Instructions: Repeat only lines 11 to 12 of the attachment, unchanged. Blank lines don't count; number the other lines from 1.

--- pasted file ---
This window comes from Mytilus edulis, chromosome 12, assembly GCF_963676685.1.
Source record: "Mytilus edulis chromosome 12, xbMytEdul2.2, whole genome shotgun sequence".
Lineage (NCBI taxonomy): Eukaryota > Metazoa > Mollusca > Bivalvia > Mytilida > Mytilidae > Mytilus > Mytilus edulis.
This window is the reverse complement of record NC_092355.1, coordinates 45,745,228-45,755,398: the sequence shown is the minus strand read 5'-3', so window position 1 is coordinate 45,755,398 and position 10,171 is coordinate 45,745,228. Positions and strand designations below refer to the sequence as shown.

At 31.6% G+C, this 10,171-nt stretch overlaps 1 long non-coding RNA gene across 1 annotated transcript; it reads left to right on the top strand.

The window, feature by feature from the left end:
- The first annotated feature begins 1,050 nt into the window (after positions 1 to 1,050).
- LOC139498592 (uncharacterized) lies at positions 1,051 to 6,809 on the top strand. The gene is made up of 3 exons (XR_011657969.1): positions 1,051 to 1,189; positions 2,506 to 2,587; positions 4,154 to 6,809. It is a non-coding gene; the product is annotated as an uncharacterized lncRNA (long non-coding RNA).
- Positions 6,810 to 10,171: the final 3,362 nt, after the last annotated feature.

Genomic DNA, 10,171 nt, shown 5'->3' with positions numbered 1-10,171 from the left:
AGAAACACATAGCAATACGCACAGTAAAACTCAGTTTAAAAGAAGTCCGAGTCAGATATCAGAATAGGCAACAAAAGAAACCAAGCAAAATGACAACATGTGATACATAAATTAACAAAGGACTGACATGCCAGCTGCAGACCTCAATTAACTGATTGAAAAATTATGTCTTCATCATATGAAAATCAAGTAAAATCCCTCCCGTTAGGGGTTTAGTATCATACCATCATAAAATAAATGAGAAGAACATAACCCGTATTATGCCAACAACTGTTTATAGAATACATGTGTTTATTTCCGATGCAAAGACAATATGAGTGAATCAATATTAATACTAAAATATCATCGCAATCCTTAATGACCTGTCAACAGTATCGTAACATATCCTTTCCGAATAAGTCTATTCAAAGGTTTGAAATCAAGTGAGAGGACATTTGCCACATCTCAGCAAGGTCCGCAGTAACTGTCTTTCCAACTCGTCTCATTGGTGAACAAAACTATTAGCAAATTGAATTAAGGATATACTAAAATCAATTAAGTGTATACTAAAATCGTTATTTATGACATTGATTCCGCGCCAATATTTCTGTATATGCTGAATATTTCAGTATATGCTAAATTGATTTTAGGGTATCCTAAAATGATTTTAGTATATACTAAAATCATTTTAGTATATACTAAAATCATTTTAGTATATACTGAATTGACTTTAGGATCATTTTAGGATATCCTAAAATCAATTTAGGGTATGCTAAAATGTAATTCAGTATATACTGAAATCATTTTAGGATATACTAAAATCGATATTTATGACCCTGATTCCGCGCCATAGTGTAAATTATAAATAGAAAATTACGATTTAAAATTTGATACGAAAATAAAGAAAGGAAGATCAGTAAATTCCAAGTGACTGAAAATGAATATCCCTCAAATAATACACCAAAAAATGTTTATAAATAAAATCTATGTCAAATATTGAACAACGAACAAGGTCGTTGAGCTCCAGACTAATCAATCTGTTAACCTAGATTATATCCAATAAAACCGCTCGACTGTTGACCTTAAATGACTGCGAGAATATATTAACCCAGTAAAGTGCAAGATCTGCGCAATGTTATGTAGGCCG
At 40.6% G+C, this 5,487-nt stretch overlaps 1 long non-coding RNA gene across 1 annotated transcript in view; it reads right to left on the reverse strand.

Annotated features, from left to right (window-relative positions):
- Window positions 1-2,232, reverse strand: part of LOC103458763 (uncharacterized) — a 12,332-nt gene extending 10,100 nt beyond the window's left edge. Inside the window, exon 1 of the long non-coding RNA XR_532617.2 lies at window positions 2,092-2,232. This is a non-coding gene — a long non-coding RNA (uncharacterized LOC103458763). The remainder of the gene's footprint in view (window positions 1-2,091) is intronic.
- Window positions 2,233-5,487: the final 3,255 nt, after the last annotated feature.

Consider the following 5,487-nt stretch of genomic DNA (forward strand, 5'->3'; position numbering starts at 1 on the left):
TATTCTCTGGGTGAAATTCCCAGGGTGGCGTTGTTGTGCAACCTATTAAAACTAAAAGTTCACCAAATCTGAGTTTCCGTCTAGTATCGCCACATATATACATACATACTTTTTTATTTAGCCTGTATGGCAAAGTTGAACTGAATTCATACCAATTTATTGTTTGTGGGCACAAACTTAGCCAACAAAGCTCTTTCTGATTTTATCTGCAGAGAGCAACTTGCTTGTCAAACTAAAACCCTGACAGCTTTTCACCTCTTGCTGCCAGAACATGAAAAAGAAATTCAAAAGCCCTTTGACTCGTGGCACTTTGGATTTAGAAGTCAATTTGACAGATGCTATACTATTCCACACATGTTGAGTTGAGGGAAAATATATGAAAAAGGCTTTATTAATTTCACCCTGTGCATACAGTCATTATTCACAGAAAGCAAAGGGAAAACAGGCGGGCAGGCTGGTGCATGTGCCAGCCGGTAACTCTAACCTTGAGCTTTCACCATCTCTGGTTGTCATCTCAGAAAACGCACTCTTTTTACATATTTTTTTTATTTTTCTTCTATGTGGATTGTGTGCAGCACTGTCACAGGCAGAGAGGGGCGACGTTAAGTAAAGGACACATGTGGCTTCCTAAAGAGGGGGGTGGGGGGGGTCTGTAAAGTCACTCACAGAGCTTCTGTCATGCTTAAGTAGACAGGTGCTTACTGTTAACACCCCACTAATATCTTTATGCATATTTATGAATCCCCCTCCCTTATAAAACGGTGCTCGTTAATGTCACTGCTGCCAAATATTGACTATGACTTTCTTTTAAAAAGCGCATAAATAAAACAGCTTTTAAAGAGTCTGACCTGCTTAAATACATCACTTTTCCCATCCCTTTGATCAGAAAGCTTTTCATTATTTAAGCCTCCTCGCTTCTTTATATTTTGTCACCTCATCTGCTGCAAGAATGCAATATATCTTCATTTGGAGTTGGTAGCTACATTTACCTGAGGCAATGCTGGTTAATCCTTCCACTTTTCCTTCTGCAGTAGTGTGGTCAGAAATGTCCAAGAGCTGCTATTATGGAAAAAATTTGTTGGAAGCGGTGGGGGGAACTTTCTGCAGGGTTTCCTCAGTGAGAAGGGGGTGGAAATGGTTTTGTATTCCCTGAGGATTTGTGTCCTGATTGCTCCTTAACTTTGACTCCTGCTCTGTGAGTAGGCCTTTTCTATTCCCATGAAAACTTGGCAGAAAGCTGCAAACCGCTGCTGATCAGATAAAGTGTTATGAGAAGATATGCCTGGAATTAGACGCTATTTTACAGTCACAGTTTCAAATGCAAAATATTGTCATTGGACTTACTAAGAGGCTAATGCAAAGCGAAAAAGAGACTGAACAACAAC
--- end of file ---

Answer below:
AGAAACACATAGCAATACGCACAGTAAAACTCAGTTTAAAAGAAGTCCGAGTCAGATATCAGAATAGGCAACAAAAGAAACCAAGCAAAATGACAACATGTGATACATAAATTAACAAAGGACTGACATGCCAGCTGCAGACCTCAATTAACTGATTGAAAAATTATGTCTTCATCATATGAAAATCAAGTAAAATCCCTCCCGTTAGGGGTTTAGTATCATACCATCATAAAATAAATGAGAAGAACATAACCCGTATTATGCCAACAACTGTTTATAGAATACATGTGTTTATTTCCGATGCAAAGACAATATGAGTGAATCAATATTAATACTAAAATATCATCGCAATCCTTAATGACCTGTCAACAGTATCGTAACATATCCTTTCCGAATAAGTCTATTCAAAGGTTTGAAATCAAGTGAGAGGACATTTGCCACATCTCAGCAAGGTCCGCAGTAACTGTCTTTCCAACTCGTCTCATTGGTGAACAAAACTATTAGCAAATTGAATTAAGGATATACTAAAATCAATTAAGTGTATACTAAAATCGTTATTTATGACATTGATTCCGCGCCAATATTTCTGTATATGCTGAATATTTCAGTATATGCTAAATTGATTTTAGGGTATCCTAAAATGATTTTAGTATATACTAAAATCATTTTAGTATATACTAAAATCATTTTAGTATATACTGAATTGACTTTAGGATCATTTTAGGATATCCTAAAATCAATTTAGGGTATGCTAAAATGTAATTCAGTATATACTGAAATCATTTTAGGATATACTAAAATCGATATTTATGACCCTGATTCCGCGCCATAGTGTAAATTATAAATAGAAAATTACGATTTAAAATTTGATACGAAAATAAAGAAAGGAAGATCAGTAAATTCCAAGTGACTGAAAATGAATATCCCTCAAATAATACACCAAAAAATGTTTATAAATAAAATCTATGTCAAATATTGAACAACGAACAAGGTCGTTGAGCTCCAGACTAATCAATCTGTTAACCTAGATTATATCCAATAAAACCGCTCGACTGTTGACCTTAAATGACTGCGAGAATATATTAACCCAGTAAAGTGCAAGATCTGCGCAATGTTATGTAGGCCG
At 40.6% G+C, this 5,487-nt stretch overlaps 1 long non-coding RNA gene across 1 annotated transcript in view; it reads right to left on the reverse strand.